When we talk about office products, we think about software that will help your company become more digital and at the same time create a smooth and profitable business solution. For us, that is Office 365 and products that have the same functionality and possibilities.
It’s Microsoft’s subscription service to cloud-based versions of applications like Word, Excel, PowerPoint, OneNote, Outlook, Publisher and Access.
Because there’s no need to install desktop software and you get access to all the latest version automatically, without having to pay to upgrade. You also don’t have the upfront cost you get with desktop software, because you are paying by monthly subscription.
Office 365 works with Office 2013, and Office 2011 for Mac, though earlier versions may lose some functionality or require updating before you can get going.
More and more services are using the cloud, with few security issues. Online banking is an obvious example. Office 365 is just part of this more general movement.
Office 365 itself is protected by five layers of security, with apps and files saved in secure data centers owned by Microsoft. For many small to medium businesses, using Office 365 probably provides greater data security than they could afford otherwise.
Yes. That’s one of the major benefits of using cloud-based software. As long as they have internet access, any employee can just log on to the system and begin working on their files and documents, using a PC, Mac, tablet, smartphone, or any other connected device, wherever they are.
Since files are stored online, they can be shared with anyone in real time. So when changes are made to a document, colleagues will see the most current version. This means you have a ‘single point of truth’ and don’t get the version conflict that can happen when two people work on the same file that’s stored locally.
You can protect any document so that only those who are authorized can see it.
There’s a guaranteed 99.9% uptime, with a financially backed service level agreement (SLA) to give you extra confidence.
You can add or remove users to the system in just minutes without the need for technical expertise. Office 365 Enterprise, for instance, is designed for organizations that may have 50,000 or more employees. That means it’s highly scalable.
Just download all your data from Office 365 and save it elsewhere.
There’s a range of Office 365 products. So while Office 365 Business Essentials is just the online service, with Office 365 Enterprise E3 you get a desktop version as well.
Office 365 will be a very familiar environment to anyone who has previously used Office. And because it’s been specifically designed for organizations with few or no IT staff, there’s an intuitive, web-based portal system for administrators to make changes to user accounts.
Office 365 comes with all licensing included. Better still, since everyone in the organization is always using the current update, you don’t get licensing complications, with different employees using different versions.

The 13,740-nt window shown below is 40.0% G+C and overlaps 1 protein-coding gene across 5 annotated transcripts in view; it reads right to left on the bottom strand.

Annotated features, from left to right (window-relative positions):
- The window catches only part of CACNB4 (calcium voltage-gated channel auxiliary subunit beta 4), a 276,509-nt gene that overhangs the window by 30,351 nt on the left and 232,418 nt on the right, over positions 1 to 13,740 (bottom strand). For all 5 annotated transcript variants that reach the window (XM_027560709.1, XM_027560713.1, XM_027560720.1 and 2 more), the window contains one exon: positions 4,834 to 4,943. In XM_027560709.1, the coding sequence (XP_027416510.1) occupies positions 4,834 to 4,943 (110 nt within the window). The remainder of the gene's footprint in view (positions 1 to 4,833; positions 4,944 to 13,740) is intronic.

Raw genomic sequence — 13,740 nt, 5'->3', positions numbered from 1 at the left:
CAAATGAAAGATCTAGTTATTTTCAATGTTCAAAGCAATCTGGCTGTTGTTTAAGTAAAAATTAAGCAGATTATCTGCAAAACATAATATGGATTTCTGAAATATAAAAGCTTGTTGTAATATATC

Because it’s subscription-based, there aren’t any upfront software costs and you can easily add or decrease numbers of users as you need to. And because it’s a subscription service, you are not locked into a contract and can change plans at any time to suit the changing needs of your business.
If you really want to get the most out of Office 365, you need to be using it as part of a wider, more comprehensive digital strategy for your business that includes such things as CRM, email marketing, and cloud-based accounting software.
To help you do this, we have created a Digitalization Index that enables you to measure your current ‘digital footprint’ against 60 different criteria covering such things as online presence, social media activity and SEO, so as to identify how you could specifically increase your profitability by digitizing further. So why not see what more you could be doing to build a better, more successful ‘digital business’? Discover your Digitalization Index right now.
Your Digital Glossary – 9 Office 365 Terms
Cloud application – a software application that is always accessed over the internet and is never installed on a desktop computer or local server.
Cloud sourcing – taking advantage of a cloud service.
In the cloud – data and apps that are stored on remote servers, and are accessed via the internet.
Elasticity and scalability – The cloud is elastic, meaning that resource allocation can get bigger or smaller, depending on demand. Elasticity enables scalability, which means that the cloud can scale upward for peak demand and downward for lighter demand.
Sway – a new Office 365 app that lets you create interactive web-based reports and presentations.
Scalability – how easy or difficult it is to add or remove users or capacity to or from an application when requirements change.
Hosted application – a web-based application software program running on a remote server.
Sharepoint – Microsoft’s document management system, which lets you access, review and revise files with Office 365.
Service level agreement (SLA) – a contractual agreement where the service provider clearly defines the level of service that you will receive.
Subscription-based pricing – paying a fee to use a service for a specified period of time.